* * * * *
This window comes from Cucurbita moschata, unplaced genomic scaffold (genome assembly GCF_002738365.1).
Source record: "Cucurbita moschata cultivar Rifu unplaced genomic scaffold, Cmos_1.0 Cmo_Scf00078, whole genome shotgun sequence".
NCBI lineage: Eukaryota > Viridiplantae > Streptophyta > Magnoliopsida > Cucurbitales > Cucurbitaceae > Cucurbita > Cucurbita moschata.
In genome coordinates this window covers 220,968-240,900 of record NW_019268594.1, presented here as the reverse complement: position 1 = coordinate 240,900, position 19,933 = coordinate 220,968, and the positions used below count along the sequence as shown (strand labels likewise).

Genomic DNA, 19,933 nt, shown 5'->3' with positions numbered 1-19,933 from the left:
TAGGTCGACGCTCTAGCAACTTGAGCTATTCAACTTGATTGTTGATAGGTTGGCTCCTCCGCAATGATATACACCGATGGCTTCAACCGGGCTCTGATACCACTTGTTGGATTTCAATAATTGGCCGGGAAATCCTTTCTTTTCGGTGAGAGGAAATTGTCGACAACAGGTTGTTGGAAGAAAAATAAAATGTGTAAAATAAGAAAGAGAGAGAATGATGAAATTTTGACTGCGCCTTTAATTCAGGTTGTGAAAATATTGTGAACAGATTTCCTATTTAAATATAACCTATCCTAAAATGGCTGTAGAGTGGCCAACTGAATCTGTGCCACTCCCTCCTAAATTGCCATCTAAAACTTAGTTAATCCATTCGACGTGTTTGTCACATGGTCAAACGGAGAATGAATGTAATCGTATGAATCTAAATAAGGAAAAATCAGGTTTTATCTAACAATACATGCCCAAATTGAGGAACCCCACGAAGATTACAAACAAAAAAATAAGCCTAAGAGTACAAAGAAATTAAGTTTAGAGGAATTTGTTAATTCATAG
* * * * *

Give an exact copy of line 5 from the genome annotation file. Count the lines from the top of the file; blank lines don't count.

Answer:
Genomic DNA, 19,933 nt, shown 5'->3' with positions numbered 1-19,933 from the left: